Tuesday, April 22, 2014

Serious Injury Leads to Lifetime Career

Jeff Walters attributes two things to his success:  his graduation in Trident Technical College and a work-related injury that left him with a broken coccyx, fractured lower back, two sprained ankles, a sprained wrist and worst of all, an arm that was “shattered into a million pieces.”   

On December 8, 1988, Jeff voluntarily climbed on to a conveyor belt to secure a limit switch that was needed in order for the machine to operate.  In his haste to get home for the day, he violated the lock out procedures and the belt started to run more than 100 feet per minute.  Jeff was slammed against a wall, knocking him up in the air, then fell 19 feet to a concrete floor. 

His doctor explained his injuries and that he had sustained fractured vertebrae in the lower back and a broken coccyx (tail bone). Then he said, “We are most concerned about your left arm; it is shattered into a million pieces.”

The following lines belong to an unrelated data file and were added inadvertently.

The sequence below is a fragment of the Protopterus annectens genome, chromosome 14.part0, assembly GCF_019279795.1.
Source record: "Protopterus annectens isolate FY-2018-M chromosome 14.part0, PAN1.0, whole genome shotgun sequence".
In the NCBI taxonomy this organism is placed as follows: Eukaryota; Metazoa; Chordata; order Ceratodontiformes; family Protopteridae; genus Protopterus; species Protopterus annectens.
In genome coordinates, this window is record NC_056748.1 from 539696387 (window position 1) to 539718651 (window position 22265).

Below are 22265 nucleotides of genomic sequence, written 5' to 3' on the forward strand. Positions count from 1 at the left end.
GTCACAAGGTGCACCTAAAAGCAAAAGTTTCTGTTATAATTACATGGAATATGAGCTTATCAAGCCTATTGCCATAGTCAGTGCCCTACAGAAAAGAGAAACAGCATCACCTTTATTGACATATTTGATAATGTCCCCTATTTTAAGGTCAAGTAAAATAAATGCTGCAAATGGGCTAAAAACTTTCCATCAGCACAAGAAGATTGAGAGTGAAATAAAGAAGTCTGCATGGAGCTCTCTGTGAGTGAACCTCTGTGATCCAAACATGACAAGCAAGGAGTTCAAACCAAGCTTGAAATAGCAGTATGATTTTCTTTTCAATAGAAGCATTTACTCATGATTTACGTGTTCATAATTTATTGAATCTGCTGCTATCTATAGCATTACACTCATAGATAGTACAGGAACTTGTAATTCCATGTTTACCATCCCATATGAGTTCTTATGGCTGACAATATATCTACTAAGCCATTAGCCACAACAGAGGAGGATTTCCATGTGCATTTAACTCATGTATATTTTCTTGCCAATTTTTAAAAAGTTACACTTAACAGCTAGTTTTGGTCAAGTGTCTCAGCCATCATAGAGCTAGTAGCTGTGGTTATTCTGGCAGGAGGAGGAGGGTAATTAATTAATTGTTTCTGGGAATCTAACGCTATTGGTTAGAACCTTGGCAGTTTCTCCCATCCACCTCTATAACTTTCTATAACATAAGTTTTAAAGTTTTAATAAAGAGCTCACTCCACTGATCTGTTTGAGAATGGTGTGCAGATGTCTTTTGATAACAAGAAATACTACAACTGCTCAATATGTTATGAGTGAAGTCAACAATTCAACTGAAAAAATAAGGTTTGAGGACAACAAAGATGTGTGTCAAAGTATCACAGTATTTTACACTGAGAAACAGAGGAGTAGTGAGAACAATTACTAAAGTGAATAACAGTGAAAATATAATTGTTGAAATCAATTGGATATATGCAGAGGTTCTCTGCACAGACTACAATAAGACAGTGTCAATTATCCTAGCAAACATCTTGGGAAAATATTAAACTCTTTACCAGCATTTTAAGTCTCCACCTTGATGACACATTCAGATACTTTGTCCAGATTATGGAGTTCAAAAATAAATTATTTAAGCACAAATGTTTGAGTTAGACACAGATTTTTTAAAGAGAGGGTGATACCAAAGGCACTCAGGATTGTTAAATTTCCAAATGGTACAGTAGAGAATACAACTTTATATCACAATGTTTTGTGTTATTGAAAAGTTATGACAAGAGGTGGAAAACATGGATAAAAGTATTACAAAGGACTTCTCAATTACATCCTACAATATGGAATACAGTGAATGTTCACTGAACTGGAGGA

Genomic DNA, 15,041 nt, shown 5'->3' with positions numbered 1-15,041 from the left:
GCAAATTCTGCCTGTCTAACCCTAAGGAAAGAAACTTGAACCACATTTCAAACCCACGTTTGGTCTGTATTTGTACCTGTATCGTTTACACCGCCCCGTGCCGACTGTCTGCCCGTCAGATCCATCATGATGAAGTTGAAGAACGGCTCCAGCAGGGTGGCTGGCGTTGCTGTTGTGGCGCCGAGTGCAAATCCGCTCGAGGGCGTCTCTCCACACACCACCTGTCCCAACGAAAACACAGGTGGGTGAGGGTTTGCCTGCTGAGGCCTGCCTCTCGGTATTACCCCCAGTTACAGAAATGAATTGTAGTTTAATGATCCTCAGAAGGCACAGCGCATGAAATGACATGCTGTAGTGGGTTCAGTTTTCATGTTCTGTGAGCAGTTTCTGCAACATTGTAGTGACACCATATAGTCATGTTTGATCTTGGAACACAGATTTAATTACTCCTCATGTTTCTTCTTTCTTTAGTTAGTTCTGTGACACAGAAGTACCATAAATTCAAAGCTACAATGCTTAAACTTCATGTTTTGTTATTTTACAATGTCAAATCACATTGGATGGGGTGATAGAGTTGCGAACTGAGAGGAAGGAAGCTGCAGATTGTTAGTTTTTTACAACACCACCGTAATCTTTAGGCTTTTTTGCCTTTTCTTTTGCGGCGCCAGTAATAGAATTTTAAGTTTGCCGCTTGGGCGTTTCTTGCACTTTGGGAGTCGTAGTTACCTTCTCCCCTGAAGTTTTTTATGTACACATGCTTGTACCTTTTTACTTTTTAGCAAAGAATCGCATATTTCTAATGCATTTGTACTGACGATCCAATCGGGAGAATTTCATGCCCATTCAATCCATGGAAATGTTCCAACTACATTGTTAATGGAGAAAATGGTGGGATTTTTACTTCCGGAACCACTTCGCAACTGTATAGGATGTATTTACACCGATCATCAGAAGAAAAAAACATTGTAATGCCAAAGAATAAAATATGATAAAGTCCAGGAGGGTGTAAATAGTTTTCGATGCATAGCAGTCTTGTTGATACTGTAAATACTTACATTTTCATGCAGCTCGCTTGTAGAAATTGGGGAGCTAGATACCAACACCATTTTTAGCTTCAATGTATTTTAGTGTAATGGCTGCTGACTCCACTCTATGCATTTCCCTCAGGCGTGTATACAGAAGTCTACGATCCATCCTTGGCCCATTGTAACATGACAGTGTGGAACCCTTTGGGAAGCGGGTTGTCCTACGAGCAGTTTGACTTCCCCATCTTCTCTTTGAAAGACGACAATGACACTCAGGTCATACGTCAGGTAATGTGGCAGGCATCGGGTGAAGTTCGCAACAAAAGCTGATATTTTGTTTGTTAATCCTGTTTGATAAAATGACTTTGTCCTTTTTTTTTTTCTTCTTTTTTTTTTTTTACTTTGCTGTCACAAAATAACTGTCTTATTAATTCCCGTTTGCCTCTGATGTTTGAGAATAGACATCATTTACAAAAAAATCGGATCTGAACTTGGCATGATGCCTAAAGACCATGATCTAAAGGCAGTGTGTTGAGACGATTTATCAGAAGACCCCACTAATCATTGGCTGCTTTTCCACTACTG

Jeff asked if they could pin it back together and the doctor said, “There is nothing to pin it to.  It looks like grains of sand.”

After a long and painful recovery, Jeff returned to work inspired to dedicate his life to advocating and training in the field of workplace safety. 

Jeff’s Associate of Science in Electrical and Electronic Engineering Technology from TTC and his passion for safety and prevention has resulted in a successful 24-year career as an industrial technician.  Jeff has spent much of his time serving on various safety committees to improve safe conditions and safe work practices and has worked on the development and implementation of hazard recognition and risk analysis systems and behavior based safety processes in the KapStone Charleston Paper Mill. 

Jeff is very appreciative of Trident Technical College for providing him with a great education at an affordable price, enhancing his career and life.  “My degree has proven to be the catalyst of a long and prosperous career as an industrial technician,” says Jeff.  

In fact, Jeff is so grateful to TTC, that he provides safety awareness training classes in the college’s aircraft maintenance department at no charge.  He does this because he wants to “give back to the college that did so much for me, as well as prevent the lives of workers from being physically, emotionally and psychology 'shattered into a million pieces'.”  

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